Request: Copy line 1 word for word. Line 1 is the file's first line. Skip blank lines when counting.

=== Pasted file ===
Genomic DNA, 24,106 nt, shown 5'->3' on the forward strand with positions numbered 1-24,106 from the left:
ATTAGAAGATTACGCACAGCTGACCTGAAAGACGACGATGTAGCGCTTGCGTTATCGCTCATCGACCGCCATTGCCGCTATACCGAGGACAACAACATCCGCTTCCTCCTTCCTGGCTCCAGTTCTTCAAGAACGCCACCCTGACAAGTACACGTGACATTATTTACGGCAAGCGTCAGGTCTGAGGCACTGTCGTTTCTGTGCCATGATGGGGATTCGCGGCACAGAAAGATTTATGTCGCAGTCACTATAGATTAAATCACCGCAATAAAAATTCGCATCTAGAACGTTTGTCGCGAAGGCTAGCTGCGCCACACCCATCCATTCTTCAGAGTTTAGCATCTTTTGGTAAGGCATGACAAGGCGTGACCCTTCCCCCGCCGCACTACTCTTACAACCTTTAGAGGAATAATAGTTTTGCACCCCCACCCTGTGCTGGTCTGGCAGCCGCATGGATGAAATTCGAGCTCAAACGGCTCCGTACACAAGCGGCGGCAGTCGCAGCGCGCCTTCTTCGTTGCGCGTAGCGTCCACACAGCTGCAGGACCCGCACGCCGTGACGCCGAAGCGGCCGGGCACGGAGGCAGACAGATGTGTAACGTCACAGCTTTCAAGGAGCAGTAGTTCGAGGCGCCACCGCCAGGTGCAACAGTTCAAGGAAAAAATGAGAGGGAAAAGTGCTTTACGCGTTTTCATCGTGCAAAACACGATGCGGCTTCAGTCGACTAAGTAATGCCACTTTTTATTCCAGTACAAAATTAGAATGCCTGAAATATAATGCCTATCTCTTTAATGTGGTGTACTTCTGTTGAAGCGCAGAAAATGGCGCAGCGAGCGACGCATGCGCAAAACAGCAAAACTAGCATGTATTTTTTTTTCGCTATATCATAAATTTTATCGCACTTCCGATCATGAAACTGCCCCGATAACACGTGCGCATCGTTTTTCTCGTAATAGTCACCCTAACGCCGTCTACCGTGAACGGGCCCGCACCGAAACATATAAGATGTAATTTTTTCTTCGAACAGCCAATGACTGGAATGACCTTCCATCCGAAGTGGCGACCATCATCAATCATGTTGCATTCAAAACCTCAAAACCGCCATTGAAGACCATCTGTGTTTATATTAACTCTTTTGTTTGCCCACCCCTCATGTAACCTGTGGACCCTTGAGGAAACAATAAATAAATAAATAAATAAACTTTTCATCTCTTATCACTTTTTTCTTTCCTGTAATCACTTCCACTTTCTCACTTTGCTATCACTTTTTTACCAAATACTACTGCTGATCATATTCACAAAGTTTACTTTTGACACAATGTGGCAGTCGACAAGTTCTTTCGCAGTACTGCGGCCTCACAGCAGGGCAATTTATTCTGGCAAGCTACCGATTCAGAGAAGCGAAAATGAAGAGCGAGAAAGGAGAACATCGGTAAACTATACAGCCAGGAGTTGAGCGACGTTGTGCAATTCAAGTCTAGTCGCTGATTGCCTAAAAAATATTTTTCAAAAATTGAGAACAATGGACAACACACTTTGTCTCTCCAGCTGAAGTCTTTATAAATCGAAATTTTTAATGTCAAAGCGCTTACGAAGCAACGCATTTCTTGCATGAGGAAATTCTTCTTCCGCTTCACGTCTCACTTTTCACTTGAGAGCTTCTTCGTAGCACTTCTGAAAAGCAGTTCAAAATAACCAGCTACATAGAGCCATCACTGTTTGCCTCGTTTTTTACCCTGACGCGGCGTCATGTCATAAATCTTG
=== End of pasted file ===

Genomic DNA, 24,106 nt, shown 5'->3' on the forward strand with positions numbered 1-24,106 from the left: